For Ken Smith, the Stone Bridge spanning the Conemaugh River just outside Johnstown’s business district is inspiring, an example of the power and stability of a structure built with integrity and intelligence.
Smith is a civil engineer who lives more than 400 miles west of Johnstown, but thinks everyone in his business needs to make what he termed a “pilgrimage” to the seven-arch stone structure that played a major role in the devastating 1889 Johnstown Flood.
“To stand there and see that bridge still standing, it meant a great deal to me and certainly helped me over the years in the kind of work I do,” Smith said in a telephone interview from his office in Indianapolis.
Smith lives in Brownsburg, Indiana, and is associate director of the division of water for the Indiana Department of Natural Resources. He has been so inspired by the bridge that he developed a PowerPoint presentation after visiting Johnstown several years ago and regularly presents at civil engineering seminars.
“I encourage everyone (in the business) I’ve spoken to over the years to make that pilgrimage to Johnstown,” he said. “This is a place where you can truly understand what your profession is about.”
‘Hundreds of bodies’
The massive arch span, built of native sandstone for the Pennsylvania Railroad in 1885-87, has for 127 years carried east and west bound trains across the Conemaugh. It stopped tons of debris from as far as 11 miles up stream after the South Fork Dam failed and flooded the city in 1889.
For many years, the railroad built steel bridges needed for its trains to move over waterways, but that started to change when in 1885 work began on what was the first stone bridge of the Pennsylvania Railroad system, said Richard Burkert, president and CEO of the Johnstown Area Heritage Association.
It was built by Sparks & Evans of Philadelphia and opened to train traffic in 1887 with three tracks. To this day, it carries trains, which now are part of the Norfolk Southern Railway.
The bridge, with its seven arches, blocked millions of pounds of debris gathered by the roaring flood moving through the valley from South Fork to Johnstown.
Historical accounts describe it as a backup amounting to 30 acres of debris and corpses 30 feet deep.
Many of the people were alive when they reached the debris pile, with estimates by some historians that as many as 80 people perished at the site, many in fires that ignited in the backup.
It took six weeks to clear the channel at the site of the bridge.
“They found hundreds of bodies, but many died in the flood,” Burkert said.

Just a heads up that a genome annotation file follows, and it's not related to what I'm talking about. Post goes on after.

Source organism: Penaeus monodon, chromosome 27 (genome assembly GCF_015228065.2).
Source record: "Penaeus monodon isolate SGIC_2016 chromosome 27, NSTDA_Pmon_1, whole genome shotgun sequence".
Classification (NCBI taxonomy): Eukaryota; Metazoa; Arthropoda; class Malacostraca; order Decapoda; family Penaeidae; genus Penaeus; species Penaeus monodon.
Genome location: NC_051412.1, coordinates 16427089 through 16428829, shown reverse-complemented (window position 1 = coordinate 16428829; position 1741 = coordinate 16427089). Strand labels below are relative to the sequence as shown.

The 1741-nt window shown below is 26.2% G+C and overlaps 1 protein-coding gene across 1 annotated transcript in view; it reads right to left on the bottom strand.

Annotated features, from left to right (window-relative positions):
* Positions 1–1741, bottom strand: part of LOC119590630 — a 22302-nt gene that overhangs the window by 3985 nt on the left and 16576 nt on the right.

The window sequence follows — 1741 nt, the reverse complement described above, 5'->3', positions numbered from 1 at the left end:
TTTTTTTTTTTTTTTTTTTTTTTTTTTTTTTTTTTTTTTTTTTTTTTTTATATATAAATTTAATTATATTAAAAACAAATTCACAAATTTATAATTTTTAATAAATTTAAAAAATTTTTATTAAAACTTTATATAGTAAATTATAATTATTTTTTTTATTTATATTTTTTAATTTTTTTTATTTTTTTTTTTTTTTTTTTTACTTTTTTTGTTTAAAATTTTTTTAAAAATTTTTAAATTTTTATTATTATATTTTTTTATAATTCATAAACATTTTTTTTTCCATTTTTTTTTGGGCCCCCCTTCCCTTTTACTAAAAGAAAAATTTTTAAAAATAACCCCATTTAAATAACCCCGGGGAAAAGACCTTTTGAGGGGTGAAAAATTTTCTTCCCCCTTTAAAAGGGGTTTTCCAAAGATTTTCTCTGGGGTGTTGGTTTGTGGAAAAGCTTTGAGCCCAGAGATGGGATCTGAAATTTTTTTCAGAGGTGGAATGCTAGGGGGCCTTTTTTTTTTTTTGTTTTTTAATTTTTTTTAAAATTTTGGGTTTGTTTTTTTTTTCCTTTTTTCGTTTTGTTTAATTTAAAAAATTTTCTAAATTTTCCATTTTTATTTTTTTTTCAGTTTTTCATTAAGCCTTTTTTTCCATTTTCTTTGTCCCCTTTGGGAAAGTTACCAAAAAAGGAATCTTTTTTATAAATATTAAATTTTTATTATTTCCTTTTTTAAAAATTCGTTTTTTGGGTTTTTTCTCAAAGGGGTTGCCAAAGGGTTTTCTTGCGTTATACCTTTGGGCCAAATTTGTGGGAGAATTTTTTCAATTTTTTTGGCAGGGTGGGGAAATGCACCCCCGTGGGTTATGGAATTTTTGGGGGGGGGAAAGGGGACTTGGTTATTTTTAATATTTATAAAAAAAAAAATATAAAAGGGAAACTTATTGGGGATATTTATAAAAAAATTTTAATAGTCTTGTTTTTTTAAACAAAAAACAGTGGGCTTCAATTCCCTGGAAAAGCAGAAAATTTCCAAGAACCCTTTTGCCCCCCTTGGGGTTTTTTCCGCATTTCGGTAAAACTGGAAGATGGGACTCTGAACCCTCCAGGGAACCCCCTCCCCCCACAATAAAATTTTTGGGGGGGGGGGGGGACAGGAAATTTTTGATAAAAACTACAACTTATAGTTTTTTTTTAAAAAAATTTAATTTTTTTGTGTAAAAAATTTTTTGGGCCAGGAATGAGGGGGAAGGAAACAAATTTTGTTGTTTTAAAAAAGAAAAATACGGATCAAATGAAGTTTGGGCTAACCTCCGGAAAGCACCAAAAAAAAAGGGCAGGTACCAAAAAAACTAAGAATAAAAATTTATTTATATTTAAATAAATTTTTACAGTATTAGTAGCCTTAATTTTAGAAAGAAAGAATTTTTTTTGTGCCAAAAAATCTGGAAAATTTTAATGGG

Victims of the water torrent turned up as far west as Bolivar and Blairsville.
“By Saturday, June 1, many people in Pittsburgh stood along the Allegheny River and watched Johnstown go by,” Burkert said.
Two weeks after the flood, bodies linked to the tragedy turned up in Steubenville, Ohio, and Cincinnati.
While praise of the strength of the Stone Bridge is warranted, Burkert said it was not hit directly by the forceful wall of water.
As the water hit Johnstown, it broke into three currents, including a wave that hit the Westmont hill, and backwash came up the Stonycreek as far as Moxham, he said.
The rush of water and debris did compromise the bridge on the eastern side, where a 700-foot chasm disconnected the rail line.
Repairs using rock and stone 1,000 foot long and 18 feet high were made by Pennsylvania Railroad crews in two days, Burkert said.
“If they were going to get supplies into Johnstown, that bridge was the key,” he said.
Meanwhile, the role the Stone Bridge played in the flood is open to opinion, said Smith.
“If it had failed, I don’t know what might have happened further downstream,” he said.
The eastern face was reinforced with concrete 40 years after the flood, and the landmark continues to inspire today.
In 2007, the Stone Bridge Committee was formed by local residents and $1.2 million was raised to refurbish facade and illuminate the span.
In September 2011, the volunteers flipped the switch on the landmark.
The bridge received an aesthetic upgrade and the lighting is with colorful programmable LED lights that change frequently.
Lighting times change throughout the year according to sunset times.
Lights or no lights, for Smith the Stone Bridge has been a major influence in his life.
“It’s a very classic, old structure. It’s cool to see something like that still functioning. To me it’s a neat thing,” he said. “I’ve talked about this place with others in the dam-safety profession ... Johnstown is just one of those places that kind of stick out.”
Kathy Mellott is a reporter for The Tribune-Democrat. Follow her on Twitter at twitter.com/kathymellotttd.